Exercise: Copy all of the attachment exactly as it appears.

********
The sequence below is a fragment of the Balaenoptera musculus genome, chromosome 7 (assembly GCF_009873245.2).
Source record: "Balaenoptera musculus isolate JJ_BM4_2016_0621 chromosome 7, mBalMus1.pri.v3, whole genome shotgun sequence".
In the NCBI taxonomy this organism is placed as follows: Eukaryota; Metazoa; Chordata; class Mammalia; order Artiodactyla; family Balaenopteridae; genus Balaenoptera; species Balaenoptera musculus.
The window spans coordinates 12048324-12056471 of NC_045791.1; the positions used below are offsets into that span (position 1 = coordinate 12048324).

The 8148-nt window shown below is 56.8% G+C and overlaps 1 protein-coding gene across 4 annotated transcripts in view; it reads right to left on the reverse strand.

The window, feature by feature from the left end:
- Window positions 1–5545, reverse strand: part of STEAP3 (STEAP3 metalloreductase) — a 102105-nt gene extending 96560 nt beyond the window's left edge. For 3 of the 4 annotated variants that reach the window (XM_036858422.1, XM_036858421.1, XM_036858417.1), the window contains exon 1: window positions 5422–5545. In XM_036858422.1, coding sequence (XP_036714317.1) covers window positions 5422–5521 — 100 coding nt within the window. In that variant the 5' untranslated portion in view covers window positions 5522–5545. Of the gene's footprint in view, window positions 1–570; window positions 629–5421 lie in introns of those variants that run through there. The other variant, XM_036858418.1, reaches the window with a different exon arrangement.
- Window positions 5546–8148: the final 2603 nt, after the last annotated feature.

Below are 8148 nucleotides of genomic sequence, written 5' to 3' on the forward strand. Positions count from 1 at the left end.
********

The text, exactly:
The sequence below is a fragment of the Balaenoptera musculus genome, chromosome 7 (assembly GCF_009873245.2).
Source record: "Balaenoptera musculus isolate JJ_BM4_2016_0621 chromosome 7, mBalMus1.pri.v3, whole genome shotgun sequence".
In the NCBI taxonomy this organism is placed as follows: Eukaryota; Metazoa; Chordata; class Mammalia; order Artiodactyla; family Balaenopteridae; genus Balaenoptera; species Balaenoptera musculus.
The window spans coordinates 12048324-12056471 of NC_045791.1; the positions used below are offsets into that span (position 1 = coordinate 12048324).

The 8148-nt window shown below is 56.8% G+C and overlaps 1 protein-coding gene across 4 annotated transcripts in view; it reads right to left on the reverse strand.

The window, feature by feature from the left end:
- Window positions 1–5545, reverse strand: part of STEAP3 (STEAP3 metalloreductase) — a 102105-nt gene extending 96560 nt beyond the window's left edge. For 3 of the 4 annotated variants that reach the window (XM_036858422.1, XM_036858421.1, XM_036858417.1), the window contains exon 1: window positions 5422–5545. In XM_036858422.1, coding sequence (XP_036714317.1) covers window positions 5422–5521 — 100 coding nt within the window. In that variant the 5' untranslated portion in view covers window positions 5522–5545. Of the gene's footprint in view, window positions 1–570; window positions 629–5421 lie in introns of those variants that run through there. The other variant, XM_036858418.1, reaches the window with a different exon arrangement.
- Window positions 5546–8148: the final 2603 nt, after the last annotated feature.

Below are 8148 nucleotides of genomic sequence, written 5' to 3' on the forward strand. Positions count from 1 at the left end.